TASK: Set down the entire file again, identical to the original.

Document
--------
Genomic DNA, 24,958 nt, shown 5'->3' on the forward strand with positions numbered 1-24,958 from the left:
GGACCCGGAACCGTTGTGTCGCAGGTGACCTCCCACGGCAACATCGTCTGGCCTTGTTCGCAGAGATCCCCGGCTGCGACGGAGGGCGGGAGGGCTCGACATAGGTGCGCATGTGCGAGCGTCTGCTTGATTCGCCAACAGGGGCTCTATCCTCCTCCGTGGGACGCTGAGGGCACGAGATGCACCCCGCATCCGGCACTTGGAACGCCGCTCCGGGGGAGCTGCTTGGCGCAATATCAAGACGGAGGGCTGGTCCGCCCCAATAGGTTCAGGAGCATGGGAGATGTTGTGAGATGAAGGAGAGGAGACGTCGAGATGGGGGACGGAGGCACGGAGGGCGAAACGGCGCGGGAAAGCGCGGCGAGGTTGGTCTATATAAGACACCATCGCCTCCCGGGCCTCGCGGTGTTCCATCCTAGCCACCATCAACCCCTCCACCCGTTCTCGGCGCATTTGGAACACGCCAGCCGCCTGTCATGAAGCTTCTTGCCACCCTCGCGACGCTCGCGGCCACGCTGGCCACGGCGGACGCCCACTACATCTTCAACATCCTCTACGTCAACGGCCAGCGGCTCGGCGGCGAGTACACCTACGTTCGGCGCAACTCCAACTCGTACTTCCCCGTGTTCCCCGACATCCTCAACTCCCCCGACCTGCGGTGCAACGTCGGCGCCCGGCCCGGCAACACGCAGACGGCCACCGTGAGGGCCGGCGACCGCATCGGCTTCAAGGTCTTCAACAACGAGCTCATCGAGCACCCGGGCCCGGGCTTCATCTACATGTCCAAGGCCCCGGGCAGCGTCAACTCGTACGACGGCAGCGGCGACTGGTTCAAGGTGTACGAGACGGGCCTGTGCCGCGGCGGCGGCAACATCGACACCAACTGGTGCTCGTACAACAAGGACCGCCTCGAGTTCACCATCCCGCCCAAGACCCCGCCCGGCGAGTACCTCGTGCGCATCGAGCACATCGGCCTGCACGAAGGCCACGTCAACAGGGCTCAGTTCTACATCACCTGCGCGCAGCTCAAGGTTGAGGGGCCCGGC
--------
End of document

Genomic DNA, 24,958 nt, shown 5'->3' on the forward strand with positions numbered 1-24,958 from the left:
GGACCCGGAACCGTTGTGTCGCAGGTGACCTCCCACGGCAACATCGTCTGGCCTTGTTCGCAGAGATCCCCGGCTGCGACGGAGGGCGGGAGGGCTCGACATAGGTGCGCATGTGCGAGCGTCTGCTTGATTCGCCAACAGGGGCTCTATCCTCCTCCGTGGGACGCTGAGGGCACGAGATGCACCCCGCATCCGGCACTTGGAACGCCGCTCCGGGGGAGCTGCTTGGCGCAATATCAAGACGGAGGGCTGGTCCGCCCCAATAGGTTCAGGAGCATGGGAGATGTTGTGAGATGAAGGAGAGGAGACGTCGAGATGGGGGACGGAGGCACGGAGGGCGAAACGGCGCGGGAAAGCGCGGCGAGGTTGGTCTATATAAGACACCATCGCCTCCCGGGCCTCGCGGTGTTCCATCCTAGCCACCATCAACCCCTCCACCCGTTCTCGGCGCATTTGGAACACGCCAGCCGCCTGTCATGAAGCTTCTTGCCACCCTCGCGACGCTCGCGGCCACGCTGGCCACGGCGGACGCCCACTACATCTTCAACATCCTCTACGTCAACGGCCAGCGGCTCGGCGGCGAGTACACCTACGTTCGGCGCAACTCCAACTCGTACTTCCCCGTGTTCCCCGACATCCTCAACTCCCCCGACCTGCGGTGCAACGTCGGCGCCCGGCCCGGCAACACGCAGACGGCCACCGTGAGGGCCGGCGACCGCATCGGCTTCAAGGTCTTCAACAACGAGCTCATCGAGCACCCGGGCCCGGGCTTCATCTACATGTCCAAGGCCCCGGGCAGCGTCAACTCGTACGACGGCAGCGGCGACTGGTTCAAGGTGTACGAGACGGGCCTGTGCCGCGGCGGCGGCAACATCGACACCAACTGGTGCTCGTACAACAAGGACCGCCTCGAGTTCACCATCCCGCCCAAGACCCCGCCCGGCGAGTACCTCGTGCGCATCGAGCACATCGGCCTGCACGAAGGCCACGTCAACAGGGCTCAGTTCTACATCACCTGCGCGCAGCTCAAGGTTGAGGGGCCCGGC